I was halfway through “The Hoegbotton Guide…” when, like some fungus-infested relic from the damp environs of Ambergris itself, the binding of the book began to disintegrate; sections of the book were falling out. I kept reading, unwilling to stop, with pieces of the book laying around me, but eventually I decided to take it back to B&N, and get a replacement copy. Must have been a bad binding job…some bad glue probably. Certainly no strange fungus or exposure to otherworldly vapors could be causing the book to fall apart like Tonsure’s dilapidated journal.

    So I obtained my second copy of CITY OF SAINTS AND MADMEN, because I simply had to finish this wonderful book, and because I knew I’d want a solid, intact copy to keep among my collection of truly precious volumes (alongside my Tanith Lee editions, my Thomas Ligotti, my Dunsany, my Lovecraft, my Schweitzer, my Bakker, my William Gibson, and my Brian McNaughton). I dove into “The Transformation of Martin Lake” as soon as I got home with my fresh copy.

    Perhaps there are invisible fungi in Ambergris, ones that have the ability to transfer themselves across the barriers between imagination and reality; if so, they certainly are the type that feed on book-binding glue. My second copy began falling apart in my hands as well. Undaunted, I completed my reading of Martin Lake’s harrowing tale before returning to claim another fresh copy.

    When I finally finished the book (my third copy of CITY OF SAINTS AND MADMEN), and this final copy has remained mostly intact–except for the fact that while I was reading the second half of the book, it split right down the middle. The binding decided to break itself apart in the middle of “The Cage,” right between the lines “No response.” and ” ‘Is something in there?’ ” Luckily, this single split didn’t spread to the rest of the book, and I was able to finish it without returning for a fourth copy.

    I was thrilled when SHRIEK: AN AFTERWORD came out, and it delivered in spades. As I write this, I’m about 80% finished with FINCH, the third Ambergris novel. I can’t say enough good things about it.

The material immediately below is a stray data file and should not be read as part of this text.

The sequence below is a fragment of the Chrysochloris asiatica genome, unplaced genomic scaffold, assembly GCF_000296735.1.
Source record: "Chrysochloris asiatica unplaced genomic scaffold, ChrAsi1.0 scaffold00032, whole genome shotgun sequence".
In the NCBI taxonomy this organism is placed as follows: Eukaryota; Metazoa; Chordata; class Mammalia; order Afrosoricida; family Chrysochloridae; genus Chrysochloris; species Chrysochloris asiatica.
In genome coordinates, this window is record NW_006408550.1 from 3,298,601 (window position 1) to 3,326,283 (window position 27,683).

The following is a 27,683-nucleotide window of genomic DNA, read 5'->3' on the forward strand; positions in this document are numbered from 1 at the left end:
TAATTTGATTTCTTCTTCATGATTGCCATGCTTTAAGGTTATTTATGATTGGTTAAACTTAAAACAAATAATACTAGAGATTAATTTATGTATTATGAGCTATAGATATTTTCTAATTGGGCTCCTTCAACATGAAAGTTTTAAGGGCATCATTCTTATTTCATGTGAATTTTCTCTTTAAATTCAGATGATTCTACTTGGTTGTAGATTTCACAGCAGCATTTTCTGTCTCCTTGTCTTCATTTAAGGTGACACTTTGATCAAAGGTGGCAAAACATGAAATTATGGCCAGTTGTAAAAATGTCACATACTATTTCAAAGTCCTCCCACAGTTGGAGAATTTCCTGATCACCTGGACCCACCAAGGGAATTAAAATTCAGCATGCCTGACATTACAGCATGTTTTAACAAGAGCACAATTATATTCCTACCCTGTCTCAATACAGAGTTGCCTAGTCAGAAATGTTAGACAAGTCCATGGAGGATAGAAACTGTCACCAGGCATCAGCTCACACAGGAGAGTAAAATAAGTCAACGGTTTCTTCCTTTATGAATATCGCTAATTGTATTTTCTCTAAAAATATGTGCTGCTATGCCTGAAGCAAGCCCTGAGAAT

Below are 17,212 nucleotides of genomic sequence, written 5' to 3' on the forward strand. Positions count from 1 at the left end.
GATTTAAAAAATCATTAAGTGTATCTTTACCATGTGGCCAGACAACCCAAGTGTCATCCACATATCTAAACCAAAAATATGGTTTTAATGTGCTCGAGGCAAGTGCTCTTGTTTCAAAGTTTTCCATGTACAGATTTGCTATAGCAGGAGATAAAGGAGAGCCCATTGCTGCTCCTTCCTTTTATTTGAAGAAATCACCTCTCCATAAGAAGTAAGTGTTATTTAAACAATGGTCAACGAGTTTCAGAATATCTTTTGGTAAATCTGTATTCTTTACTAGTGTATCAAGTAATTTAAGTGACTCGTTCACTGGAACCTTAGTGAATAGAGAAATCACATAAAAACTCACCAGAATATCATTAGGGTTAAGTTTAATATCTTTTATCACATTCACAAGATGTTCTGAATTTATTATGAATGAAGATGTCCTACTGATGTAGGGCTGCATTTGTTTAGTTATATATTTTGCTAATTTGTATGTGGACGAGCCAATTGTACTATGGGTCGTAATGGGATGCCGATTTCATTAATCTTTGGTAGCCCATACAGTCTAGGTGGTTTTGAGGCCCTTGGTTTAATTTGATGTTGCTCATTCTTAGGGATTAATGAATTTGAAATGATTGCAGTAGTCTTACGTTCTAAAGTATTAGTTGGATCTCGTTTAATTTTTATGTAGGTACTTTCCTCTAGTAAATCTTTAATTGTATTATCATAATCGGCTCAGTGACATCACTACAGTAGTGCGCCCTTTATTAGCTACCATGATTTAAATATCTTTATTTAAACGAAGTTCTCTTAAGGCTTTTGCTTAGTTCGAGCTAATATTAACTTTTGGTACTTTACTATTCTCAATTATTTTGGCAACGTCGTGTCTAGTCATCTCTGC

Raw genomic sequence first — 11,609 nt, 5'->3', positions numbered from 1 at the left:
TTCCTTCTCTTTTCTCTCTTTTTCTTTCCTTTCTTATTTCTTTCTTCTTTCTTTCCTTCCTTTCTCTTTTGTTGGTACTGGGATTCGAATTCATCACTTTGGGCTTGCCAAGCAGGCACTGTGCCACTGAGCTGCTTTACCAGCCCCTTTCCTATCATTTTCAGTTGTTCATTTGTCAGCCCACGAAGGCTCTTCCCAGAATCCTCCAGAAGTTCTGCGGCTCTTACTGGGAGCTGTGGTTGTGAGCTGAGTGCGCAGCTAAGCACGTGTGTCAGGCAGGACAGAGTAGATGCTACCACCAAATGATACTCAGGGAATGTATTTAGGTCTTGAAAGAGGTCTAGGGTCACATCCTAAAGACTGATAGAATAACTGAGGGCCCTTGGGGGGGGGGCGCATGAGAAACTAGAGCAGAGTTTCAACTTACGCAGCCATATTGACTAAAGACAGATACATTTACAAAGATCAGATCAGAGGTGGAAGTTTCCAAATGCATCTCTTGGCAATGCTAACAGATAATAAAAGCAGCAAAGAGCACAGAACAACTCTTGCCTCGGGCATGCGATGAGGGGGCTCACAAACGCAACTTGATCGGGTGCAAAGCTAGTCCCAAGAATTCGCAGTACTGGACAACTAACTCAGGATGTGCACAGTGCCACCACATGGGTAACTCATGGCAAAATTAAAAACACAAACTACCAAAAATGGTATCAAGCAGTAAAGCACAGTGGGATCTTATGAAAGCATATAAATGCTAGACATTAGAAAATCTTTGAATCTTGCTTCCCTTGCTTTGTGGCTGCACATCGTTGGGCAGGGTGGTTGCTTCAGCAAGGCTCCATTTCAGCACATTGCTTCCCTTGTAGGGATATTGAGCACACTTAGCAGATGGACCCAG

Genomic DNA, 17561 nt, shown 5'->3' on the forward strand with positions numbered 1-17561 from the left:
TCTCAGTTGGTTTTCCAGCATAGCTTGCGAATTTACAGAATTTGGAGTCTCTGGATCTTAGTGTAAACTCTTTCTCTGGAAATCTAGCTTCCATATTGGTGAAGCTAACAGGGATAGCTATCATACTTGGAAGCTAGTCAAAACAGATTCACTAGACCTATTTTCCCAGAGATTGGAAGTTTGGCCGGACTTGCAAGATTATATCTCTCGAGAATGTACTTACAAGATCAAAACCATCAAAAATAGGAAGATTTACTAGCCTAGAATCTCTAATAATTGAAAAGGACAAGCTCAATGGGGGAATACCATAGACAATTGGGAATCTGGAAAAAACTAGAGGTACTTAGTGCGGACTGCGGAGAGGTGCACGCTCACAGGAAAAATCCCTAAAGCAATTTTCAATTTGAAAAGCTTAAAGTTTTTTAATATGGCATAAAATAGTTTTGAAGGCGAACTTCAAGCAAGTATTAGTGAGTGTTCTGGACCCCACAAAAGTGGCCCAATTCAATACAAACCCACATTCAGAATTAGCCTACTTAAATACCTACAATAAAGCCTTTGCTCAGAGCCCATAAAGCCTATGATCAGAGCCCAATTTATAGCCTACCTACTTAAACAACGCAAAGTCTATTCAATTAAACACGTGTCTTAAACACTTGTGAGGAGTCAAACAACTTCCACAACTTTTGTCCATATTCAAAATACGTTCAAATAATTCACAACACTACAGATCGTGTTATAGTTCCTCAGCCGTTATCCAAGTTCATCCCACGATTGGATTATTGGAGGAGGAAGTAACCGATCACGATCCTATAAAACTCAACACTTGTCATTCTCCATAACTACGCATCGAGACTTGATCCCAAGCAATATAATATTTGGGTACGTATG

Ambergris Rules.

  2. Steve Roby says

    For the book I’m reading now: I just finished David Peace’s Nineteen-Seventy-Seven and am about to start Nineteen-Eighty. I saw one of the four books in the series in a mystery bookstore, thought it looked interesting, made a mental note to find out more online and keep an eye out for the first book, and found it before too long. The cover copy suggesting the book was like James Ellroy doing the north of England wasn’t far off, but Ellroy hasn’t been this good in a long time.

    As for the works of Jeff VanderMeer, I must have read a review of City of Saints and Madmen in Locus. Didn’t act on it right away, but occasionally googled it, and finally bought it. And then Shriek: An Afterword and Finch. Haven’t read anything non-Ambergris yet, but it’ll happen, because I really enjoyed the Ambergris books.

  3. Cora says

    The book I’m reading right now was actually found while randomly browsing the display tables at a bookstore. It’s not my usual genre and I’d never heard of the author before. However, I’m glad I picked it up, because I’m enjoying it very much, so much that I already ordered the author’s previous two books.

    The book I read before that was accidentally discovered while looking for something else in the bookstore. A copy had ended up on top of a stack of the book I was really looking for, so I picked it up to look at the other book. Both the other book and the author came highly recommended, but neither the blurb nor the writing inside appealed to me, so I put it back. Then I wondered where to put the book that had been misplaced and chanced to look at the blurb and thought, “Well, this one actually does sound good.”

    That’s why random bookstore browsing is valuable on occasion, because it exposes us to books and authors we’d probably never have found otherwise. I’m pretty sure I’d never have found either of the books mentioned above, because one is YA and the other chick lit or romantic comedy or whatever you want to call it and both are genres I don’t usually read.

    That said, my usual path to finding books is via recommendations from trusted people, watching which books are getting a lot of good buzz online and finding a books via an author and his or her blog. I actually discovered one of my favourite authors, because I ran across the her blog and liked what she had to say so much that I kept reading and ordered her books.